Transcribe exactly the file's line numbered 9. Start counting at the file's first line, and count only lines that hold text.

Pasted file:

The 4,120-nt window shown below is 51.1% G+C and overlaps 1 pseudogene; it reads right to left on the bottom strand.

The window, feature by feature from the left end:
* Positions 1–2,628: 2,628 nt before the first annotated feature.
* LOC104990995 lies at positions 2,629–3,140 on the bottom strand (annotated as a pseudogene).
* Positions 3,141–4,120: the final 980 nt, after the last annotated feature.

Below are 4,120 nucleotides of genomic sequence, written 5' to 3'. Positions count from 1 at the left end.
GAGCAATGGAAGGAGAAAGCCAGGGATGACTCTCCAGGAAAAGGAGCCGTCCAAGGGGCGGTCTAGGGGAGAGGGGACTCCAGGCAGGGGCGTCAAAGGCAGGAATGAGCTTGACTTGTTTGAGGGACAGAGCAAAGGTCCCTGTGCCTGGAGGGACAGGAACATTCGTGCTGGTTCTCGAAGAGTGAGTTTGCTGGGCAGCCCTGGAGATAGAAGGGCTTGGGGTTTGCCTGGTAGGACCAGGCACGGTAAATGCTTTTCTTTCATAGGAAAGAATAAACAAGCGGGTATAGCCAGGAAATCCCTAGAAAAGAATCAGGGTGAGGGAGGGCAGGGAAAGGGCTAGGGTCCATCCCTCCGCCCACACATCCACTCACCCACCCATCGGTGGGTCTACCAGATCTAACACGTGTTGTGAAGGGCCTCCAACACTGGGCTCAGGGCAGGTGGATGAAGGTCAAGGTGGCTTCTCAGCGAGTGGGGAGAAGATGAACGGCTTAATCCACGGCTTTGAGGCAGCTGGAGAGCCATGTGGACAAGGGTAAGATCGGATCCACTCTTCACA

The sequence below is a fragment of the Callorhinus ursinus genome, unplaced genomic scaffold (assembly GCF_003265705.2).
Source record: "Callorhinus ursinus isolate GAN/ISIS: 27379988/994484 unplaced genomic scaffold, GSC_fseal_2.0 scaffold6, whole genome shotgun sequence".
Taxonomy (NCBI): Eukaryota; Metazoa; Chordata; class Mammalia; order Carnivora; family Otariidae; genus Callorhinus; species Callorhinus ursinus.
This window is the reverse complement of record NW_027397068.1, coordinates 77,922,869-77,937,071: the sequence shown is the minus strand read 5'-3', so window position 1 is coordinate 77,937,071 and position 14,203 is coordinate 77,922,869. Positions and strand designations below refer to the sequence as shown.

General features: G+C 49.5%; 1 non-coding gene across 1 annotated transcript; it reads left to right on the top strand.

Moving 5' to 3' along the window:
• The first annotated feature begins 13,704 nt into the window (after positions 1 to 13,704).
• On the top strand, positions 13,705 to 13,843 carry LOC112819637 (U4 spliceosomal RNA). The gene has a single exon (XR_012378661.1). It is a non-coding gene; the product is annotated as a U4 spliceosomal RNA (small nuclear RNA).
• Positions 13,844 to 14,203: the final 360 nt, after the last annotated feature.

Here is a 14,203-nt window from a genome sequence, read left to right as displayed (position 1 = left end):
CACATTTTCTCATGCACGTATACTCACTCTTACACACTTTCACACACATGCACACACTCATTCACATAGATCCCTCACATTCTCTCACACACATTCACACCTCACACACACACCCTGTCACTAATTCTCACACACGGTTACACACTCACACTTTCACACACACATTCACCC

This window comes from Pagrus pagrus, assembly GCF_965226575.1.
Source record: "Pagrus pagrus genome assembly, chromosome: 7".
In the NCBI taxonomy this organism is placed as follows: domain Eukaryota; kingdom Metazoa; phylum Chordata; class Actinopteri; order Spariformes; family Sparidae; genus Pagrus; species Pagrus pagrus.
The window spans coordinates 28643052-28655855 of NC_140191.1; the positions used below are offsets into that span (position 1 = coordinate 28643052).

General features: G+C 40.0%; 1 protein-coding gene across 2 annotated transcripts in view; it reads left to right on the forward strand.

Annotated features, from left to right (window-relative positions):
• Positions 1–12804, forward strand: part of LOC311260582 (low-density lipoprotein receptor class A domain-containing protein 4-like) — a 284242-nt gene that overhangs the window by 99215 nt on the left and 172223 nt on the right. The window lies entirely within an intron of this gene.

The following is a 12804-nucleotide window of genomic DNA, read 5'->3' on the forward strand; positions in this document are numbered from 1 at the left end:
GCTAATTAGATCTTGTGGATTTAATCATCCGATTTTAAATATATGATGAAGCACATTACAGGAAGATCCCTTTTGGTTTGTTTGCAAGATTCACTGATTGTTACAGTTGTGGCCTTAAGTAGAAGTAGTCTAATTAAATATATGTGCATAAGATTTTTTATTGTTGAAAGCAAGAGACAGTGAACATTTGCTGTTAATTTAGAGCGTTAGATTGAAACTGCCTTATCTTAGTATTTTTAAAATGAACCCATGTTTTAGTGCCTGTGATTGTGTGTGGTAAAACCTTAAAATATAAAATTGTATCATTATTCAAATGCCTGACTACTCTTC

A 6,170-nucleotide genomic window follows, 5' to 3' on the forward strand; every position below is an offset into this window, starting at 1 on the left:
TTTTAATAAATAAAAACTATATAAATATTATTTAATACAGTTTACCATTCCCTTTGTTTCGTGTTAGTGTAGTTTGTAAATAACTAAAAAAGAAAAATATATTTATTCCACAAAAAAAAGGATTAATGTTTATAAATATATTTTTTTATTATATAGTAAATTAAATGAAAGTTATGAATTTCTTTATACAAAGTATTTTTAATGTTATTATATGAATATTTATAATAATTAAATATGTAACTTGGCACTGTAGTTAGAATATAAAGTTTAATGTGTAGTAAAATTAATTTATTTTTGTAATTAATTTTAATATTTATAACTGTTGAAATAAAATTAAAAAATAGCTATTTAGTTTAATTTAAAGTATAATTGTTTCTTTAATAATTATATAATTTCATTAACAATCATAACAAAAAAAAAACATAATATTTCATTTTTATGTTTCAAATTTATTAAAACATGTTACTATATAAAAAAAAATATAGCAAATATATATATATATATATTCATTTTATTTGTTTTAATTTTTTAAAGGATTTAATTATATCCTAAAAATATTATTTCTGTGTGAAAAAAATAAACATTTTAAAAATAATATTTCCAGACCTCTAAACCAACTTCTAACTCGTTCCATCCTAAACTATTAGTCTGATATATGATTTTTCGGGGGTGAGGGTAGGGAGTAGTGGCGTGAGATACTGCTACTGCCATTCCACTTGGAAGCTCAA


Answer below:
Source record: "Callorhinus ursinus isolate GAN/ISIS: 27379988/994484 unplaced genomic scaffold, GSC_fseal_2.0 scaffold6, whole genome shotgun sequence".